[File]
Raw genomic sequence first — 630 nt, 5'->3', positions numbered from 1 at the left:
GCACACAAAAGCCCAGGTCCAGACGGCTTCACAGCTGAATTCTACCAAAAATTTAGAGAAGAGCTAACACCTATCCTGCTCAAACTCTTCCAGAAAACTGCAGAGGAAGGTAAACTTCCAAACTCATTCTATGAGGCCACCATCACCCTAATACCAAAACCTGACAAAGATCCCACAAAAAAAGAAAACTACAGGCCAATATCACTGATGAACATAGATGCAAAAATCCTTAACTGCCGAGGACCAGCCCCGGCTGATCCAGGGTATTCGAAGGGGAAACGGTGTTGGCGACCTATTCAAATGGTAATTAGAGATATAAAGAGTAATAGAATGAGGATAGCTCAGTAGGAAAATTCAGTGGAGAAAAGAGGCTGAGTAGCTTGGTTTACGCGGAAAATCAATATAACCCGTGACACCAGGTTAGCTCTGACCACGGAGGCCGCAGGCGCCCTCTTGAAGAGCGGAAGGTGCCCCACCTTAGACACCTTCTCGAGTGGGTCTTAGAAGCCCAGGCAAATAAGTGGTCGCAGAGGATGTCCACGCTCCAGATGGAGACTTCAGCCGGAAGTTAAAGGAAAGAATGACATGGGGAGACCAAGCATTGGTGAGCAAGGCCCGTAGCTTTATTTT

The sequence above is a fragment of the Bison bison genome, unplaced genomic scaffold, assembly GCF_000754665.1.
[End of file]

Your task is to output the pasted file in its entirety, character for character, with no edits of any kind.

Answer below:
Raw genomic sequence first — 630 nt, 5'->3', positions numbered from 1 at the left:
GCACACAAAAGCCCAGGTCCAGACGGCTTCACAGCTGAATTCTACCAAAAATTTAGAGAAGAGCTAACACCTATCCTGCTCAAACTCTTCCAGAAAACTGCAGAGGAAGGTAAACTTCCAAACTCATTCTATGAGGCCACCATCACCCTAATACCAAAACCTGACAAAGATCCCACAAAAAAAGAAAACTACAGGCCAATATCACTGATGAACATAGATGCAAAAATCCTTAACTGCCGAGGACCAGCCCCGGCTGATCCAGGGTATTCGAAGGGGAAACGGTGTTGGCGACCTATTCAAATGGTAATTAGAGATATAAAGAGTAATAGAATGAGGATAGCTCAGTAGGAAAATTCAGTGGAGAAAAGAGGCTGAGTAGCTTGGTTTACGCGGAAAATCAATATAACCCGTGACACCAGGTTAGCTCTGACCACGGAGGCCGCAGGCGCCCTCTTGAAGAGCGGAAGGTGCCCCACCTTAGACACCTTCTCGAGTGGGTCTTAGAAGCCCAGGCAAATAAGTGGTCGCAGAGGATGTCCACGCTCCAGATGGAGACTTCAGCCGGAAGTTAAAGGAAAGAATGACATGGGGAGACCAAGCATTGGTGAGCAAGGCCCGTAGCTTTATTTT

The sequence above is a fragment of the Bison bison genome, unplaced genomic scaffold, assembly GCF_000754665.1.